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A wedding fit for Donald Trump

Color's in, and so is ethnic food. Five A-List planners run down 2006's hottest trends in weddings.
File photo of Trump and wife Melania arriving for Breast Cancer Research Foundation's Annual Red Hot Pink Ball in New York
Donald Trump and his wife Melania.Marion Curtis / Reuters file
/ Source: Forbes

Money can't buy you love, but that never stops giddy well-heeled brides-to-be from shelling out millions of dollars to make their nuptials an event to remember.

At the top of it all is the world of A-List wedding planning — where ultra-wealthy couples ante up a small fortune to industry pros like Preston Bailey, owner of Preston Bailey Designs, who was commissioned by Donald Trump and Melania Knauss to plan their nuptials at Trump's Palm Beach resort Maralago. "The folks that we work for have seen it all, so you have to start from there," says Bailey.

So, what's hot? Vividly colored and textured prints for invitations and custom-made table linens so chic they can be worn are both big hits with A-listers, say the top planners in the business. Also in big demand: huge hanging floral designs and ethnically inspired cuisine. Top it off with a $5,000 sugar-flowered cake and an impromptu performance from one of the top acts in the recording industry (Billy Joel performed at the Trump wedding.)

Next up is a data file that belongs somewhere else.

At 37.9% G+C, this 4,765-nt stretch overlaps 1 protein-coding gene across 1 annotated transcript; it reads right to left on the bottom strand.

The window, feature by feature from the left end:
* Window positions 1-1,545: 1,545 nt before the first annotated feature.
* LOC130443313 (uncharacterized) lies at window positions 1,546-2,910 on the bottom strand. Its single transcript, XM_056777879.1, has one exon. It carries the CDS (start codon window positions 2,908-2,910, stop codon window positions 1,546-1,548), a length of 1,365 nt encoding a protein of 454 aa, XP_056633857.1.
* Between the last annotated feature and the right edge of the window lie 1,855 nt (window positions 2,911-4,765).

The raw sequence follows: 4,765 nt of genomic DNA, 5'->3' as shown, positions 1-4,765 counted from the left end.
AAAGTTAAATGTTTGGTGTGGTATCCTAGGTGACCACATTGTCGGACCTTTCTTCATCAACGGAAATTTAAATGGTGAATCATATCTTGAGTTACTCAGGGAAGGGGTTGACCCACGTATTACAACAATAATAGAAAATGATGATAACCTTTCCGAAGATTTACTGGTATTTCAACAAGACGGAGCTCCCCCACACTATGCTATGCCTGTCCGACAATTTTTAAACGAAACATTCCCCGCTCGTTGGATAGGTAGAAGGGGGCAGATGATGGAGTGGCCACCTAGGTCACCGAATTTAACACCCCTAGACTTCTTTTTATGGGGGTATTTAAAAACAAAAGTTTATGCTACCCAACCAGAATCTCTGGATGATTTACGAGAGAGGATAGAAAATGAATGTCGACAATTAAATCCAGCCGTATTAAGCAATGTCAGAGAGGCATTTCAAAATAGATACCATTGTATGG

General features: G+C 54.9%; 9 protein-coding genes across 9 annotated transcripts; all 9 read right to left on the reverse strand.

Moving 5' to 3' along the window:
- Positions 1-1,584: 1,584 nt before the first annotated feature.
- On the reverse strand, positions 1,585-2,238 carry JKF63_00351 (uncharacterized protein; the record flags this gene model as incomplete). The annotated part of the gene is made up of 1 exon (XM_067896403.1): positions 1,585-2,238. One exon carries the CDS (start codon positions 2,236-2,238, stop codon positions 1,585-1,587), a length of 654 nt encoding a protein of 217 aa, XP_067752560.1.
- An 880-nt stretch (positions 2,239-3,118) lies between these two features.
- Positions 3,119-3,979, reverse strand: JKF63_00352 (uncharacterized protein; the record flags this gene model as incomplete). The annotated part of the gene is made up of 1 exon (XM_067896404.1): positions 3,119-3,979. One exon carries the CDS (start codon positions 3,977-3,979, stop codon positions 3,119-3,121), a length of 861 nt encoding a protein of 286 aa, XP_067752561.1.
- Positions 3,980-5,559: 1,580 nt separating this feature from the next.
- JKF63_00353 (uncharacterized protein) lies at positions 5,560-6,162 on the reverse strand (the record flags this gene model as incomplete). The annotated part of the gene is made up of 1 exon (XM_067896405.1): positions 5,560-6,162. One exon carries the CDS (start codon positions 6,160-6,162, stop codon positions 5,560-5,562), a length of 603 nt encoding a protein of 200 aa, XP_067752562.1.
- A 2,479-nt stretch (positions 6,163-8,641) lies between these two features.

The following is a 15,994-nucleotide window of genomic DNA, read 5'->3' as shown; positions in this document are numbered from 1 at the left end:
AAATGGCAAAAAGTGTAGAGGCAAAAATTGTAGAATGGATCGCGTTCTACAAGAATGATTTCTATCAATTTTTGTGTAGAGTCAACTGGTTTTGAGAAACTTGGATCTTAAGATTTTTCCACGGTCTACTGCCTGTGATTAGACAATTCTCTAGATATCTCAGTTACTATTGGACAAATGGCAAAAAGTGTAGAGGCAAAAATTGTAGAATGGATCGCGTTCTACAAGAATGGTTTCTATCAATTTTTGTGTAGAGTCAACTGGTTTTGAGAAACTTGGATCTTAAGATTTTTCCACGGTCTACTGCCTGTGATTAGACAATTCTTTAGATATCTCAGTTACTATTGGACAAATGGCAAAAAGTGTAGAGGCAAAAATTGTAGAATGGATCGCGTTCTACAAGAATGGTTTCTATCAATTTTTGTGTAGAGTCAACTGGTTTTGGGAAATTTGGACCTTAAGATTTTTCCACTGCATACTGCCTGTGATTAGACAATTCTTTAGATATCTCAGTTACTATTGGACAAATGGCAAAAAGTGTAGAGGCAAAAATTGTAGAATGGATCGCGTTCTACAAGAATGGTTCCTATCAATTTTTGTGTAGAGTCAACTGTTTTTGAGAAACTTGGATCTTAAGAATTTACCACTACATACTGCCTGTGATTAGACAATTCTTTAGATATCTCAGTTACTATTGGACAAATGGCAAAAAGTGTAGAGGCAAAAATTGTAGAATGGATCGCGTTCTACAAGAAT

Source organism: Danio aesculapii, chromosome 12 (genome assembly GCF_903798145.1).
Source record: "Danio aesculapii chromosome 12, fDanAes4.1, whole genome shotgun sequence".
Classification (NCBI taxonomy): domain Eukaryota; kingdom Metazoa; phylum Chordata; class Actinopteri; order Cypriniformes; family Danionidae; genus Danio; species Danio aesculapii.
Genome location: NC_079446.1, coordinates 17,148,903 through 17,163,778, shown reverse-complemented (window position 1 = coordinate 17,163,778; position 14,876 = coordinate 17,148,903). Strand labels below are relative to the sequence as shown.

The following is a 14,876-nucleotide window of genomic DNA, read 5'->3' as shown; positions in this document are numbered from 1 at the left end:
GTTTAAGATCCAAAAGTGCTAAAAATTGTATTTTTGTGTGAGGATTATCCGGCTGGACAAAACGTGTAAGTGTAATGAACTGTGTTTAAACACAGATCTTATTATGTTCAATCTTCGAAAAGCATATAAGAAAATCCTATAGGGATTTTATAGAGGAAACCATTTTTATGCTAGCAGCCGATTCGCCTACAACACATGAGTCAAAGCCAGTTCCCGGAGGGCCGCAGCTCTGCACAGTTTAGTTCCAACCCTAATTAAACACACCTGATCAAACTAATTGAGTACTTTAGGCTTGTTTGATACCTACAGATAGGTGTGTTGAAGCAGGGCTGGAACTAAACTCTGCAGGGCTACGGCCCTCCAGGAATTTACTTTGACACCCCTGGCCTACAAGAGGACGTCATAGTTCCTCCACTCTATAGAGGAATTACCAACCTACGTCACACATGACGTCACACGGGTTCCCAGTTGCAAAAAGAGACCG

Defining the decor for upscale weddings this season is color — it's everywhere, and the bolder the better says invitation specialist Ellen Weldon of Ellen Weldon Designs. "People are not doing plain, white invitations as often," she says. Weldon, who created the invites for Oprah Winfrey's star-studded 50th birthday bash, says brides are looking to make a statement by announcing their wedding on not-so-traditional bright reds and intense blue.

Roberta Karsch, owner of premiere linen and accessories company Resource One agrees the well-off brides that she's designing custom-made linens for are interested in seeing their receptions beautified with color. "You can't have enough green," says Karsch, who is using fabrics such as Dutchess satin and silk with hand-dyed flower overlays to accent her fall creations.

With the departure from a white reception also comes a shake-up in high-end wedding day menus. Affluent brides are showing off their culinary sophistication with ethnic dishes that could be served in fine restaurants. "You can have some kind of a theme,"says New York's celebrated caterer Serena Bass, who's been serving Moroccan, Mexican and Indian foods recently.

Bass says an emerging trend in catering is the cocktail-style reception. Heavy on hors d'oeuvres, these receptions feature music, mingling and fun libations, and they're cheaper--starting at about $150 per guest for food, staff, bar and rentals compared to sit-down dinners that can easily run $300 per person.

One thing that's always en vogue at celebrity weddings: a sweet-tooth-satisfying sugar-flowered cake from Tribeca's famed cake maker Sylvia Weinstock. Weinstock, who has baked delectable confections for the nuptials of Catherine Zeta-Jones and Michael Douglas, says the look has changed tremendously in recent years. "The girls want something tall, but they don't want columns," says Weinstock, who says stake cakes are an alternative.

Sylvia's decadent cakes, which are crafted by her team of bakers, cake icers, artists, flower makers and even a carpenter, can cost several thousand dollars — far from the $647 that the average bride is expected to spend on her cake next year.

Grace Ormonde, the editor in chief of acclaimed Wedding Style Magazine, would say that money isn't all you need. "It's about your personal style," says Ormonde.